Friday, March 11 2022
At that very hour some Pharisees came and said to him, “Get away from here, for Herod wants to kill you.” He said to them, “Go and tell that fox for me, ‘Listen, I am casting out demons and performing cures today and tomorrow, and on the third day I finish my work. Yet today, tomorrow, and the next day I must be on my way, because it is impossible for a prophet to be killed outside of Jerusalem.’ Jerusalem, Jerusalem, the city that kills the prophets and stones those who are sent to it! How often have I desired to gather your children together as a hen gathers her brood under her wings, and you were not willing! See, your house is left to you. And I tell you, you will not see me until the time comes when you say, ‘Blessed is the one who comes in the name of the Lord.’” (Luke 13:31-35)
“The Episcopal Church, one of the largest mainline Protestant denominations in the U.S., conducted the survey of American adults with market research company Ipsos in part to identify those gaps [how we perceive ourselves versus how other people perceive us], according to Curry. The denomination also wanted to open a conversation and dialogue, the presiding bishop said. Christians need to learn to listen, he added. “This was an attempt on our church’s part to actually listen to what others were saying about Jesus, about us. We dared to ask, ‘How are we perceived?’” “There is a disconnect between the reality of Jesus and the perceived reality of Christians,” Presiding Bishop Curry said.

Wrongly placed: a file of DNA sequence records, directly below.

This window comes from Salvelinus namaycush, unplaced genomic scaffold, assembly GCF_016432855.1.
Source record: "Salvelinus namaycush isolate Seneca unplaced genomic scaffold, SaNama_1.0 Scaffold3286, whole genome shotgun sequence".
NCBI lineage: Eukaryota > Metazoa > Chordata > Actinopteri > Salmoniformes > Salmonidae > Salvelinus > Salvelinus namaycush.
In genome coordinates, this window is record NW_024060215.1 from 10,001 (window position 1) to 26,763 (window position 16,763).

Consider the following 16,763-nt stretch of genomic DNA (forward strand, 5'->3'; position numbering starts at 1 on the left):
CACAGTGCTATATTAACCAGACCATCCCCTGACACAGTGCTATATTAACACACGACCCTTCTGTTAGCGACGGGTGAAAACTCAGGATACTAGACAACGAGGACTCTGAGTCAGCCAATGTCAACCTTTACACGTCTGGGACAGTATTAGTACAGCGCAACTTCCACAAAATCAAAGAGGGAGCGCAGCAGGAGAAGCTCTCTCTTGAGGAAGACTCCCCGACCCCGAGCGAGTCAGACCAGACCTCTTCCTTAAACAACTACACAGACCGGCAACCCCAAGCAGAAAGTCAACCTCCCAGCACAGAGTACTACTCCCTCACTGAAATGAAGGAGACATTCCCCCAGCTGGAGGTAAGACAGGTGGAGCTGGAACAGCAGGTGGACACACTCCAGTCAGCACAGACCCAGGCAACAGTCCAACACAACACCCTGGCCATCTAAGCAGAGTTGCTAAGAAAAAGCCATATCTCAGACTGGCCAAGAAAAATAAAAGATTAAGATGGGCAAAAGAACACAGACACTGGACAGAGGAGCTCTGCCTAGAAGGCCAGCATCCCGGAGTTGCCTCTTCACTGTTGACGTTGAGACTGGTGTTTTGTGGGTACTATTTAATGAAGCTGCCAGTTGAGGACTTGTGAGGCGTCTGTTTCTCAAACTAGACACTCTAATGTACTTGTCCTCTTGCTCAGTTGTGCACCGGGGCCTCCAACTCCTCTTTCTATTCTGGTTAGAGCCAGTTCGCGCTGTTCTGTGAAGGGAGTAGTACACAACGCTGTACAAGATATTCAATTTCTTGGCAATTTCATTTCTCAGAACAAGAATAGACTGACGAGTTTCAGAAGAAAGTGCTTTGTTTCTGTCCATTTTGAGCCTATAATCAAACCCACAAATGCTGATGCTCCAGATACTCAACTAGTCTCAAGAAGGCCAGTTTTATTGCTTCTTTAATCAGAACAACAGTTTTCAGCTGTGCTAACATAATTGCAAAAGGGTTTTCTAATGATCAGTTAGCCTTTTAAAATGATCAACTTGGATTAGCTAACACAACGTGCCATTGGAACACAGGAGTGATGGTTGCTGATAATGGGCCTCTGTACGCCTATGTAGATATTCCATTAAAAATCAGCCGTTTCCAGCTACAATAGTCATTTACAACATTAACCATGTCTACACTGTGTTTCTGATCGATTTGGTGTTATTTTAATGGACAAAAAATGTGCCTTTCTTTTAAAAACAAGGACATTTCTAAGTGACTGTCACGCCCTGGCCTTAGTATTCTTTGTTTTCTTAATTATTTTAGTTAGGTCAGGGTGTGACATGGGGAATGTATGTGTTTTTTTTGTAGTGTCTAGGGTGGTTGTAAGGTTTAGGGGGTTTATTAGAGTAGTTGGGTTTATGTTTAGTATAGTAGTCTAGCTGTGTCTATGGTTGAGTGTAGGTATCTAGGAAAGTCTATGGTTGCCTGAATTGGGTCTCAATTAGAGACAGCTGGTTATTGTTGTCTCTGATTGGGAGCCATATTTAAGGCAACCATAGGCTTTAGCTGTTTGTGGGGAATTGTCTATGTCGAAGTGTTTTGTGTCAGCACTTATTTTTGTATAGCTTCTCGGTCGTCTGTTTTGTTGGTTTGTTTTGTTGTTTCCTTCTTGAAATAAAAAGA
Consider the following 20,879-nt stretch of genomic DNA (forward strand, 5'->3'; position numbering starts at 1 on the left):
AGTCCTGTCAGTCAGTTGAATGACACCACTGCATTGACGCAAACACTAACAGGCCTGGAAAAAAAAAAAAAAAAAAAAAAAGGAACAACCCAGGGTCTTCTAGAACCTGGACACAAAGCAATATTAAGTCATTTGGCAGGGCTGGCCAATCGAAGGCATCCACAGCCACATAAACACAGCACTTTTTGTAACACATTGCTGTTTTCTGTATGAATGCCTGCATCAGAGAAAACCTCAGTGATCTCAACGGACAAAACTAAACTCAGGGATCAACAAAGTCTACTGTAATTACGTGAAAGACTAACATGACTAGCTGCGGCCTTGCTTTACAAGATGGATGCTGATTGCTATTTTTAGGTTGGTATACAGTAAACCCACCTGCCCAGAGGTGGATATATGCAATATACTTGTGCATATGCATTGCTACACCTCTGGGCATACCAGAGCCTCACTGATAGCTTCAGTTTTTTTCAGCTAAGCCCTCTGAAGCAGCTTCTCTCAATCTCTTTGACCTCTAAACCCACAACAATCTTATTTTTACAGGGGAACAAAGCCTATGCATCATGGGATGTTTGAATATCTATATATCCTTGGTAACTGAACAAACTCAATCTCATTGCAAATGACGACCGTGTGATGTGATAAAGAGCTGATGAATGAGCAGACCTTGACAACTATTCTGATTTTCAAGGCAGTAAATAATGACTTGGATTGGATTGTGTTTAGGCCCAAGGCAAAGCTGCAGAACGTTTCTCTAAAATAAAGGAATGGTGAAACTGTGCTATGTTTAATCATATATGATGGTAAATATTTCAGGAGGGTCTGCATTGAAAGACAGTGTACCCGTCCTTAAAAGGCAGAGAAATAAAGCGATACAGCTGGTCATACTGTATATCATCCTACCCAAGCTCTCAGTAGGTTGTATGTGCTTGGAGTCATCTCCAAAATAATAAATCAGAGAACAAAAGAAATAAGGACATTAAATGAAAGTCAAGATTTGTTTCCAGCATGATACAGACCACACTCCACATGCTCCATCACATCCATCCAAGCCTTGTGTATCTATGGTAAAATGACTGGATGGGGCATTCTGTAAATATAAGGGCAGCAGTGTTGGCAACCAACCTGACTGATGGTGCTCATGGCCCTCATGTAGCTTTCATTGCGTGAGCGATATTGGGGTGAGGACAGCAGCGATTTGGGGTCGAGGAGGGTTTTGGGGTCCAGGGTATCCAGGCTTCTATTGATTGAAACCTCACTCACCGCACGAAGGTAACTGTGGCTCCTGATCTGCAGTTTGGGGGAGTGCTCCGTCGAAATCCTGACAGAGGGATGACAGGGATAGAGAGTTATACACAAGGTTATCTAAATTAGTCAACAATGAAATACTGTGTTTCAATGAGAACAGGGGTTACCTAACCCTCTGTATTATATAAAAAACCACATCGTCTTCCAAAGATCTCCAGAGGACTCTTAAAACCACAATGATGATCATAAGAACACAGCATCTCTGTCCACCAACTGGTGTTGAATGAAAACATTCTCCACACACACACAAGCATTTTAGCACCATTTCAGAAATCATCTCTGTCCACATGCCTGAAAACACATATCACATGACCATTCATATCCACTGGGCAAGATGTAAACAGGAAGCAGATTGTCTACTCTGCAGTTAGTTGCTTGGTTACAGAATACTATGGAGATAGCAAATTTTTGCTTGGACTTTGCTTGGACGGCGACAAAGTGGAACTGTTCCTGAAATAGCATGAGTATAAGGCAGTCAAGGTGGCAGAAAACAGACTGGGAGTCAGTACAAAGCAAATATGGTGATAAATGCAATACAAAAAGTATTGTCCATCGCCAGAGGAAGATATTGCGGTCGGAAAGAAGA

We need to love one another as Christ loved us. To do this, we need to gather together and listen to the Word of God, repent of our sins, be forgiven, and go forth loving God with our entire self and loving our neighbors. God gathers us together as a mother hen gathers her chicks. Jesus asks us to turn from living in fear of one another and return to the loving arms of God. Thomas à Kempis said "If, however, you seek Jesus in all things, you will surely find Him" (The Imitation of Christ, Book II, ch. 7). In the parable of the lost sheep, the shepherd leaves 99 sheep unattended to look for the one lost sheep. The shepherd gathers the lost sheep over his shoulders and rejoices when the lost sheep is found. Jesus says that there will be great joy in heaven when just one lost person returns (Luke 15:1-7). The parable of the prodigal son is another great example of returning to God. The son asks for his inheritance and takes it to a distant country. The son squanders the money and then comes on very hard times. When he returns to his father he says, “I’ve been bad and I’m not worthy.” The father is so happy that he is back that he gives him a robe and a ring and slaughters the fatted calf for the celebration (Luke 15:11-32). Each year in Lent we are called back under the mother hen’s wing. Please join us on Saturday March 12th for a Lenten Quiet Day with Bishop Wolf.
In Christ’s love,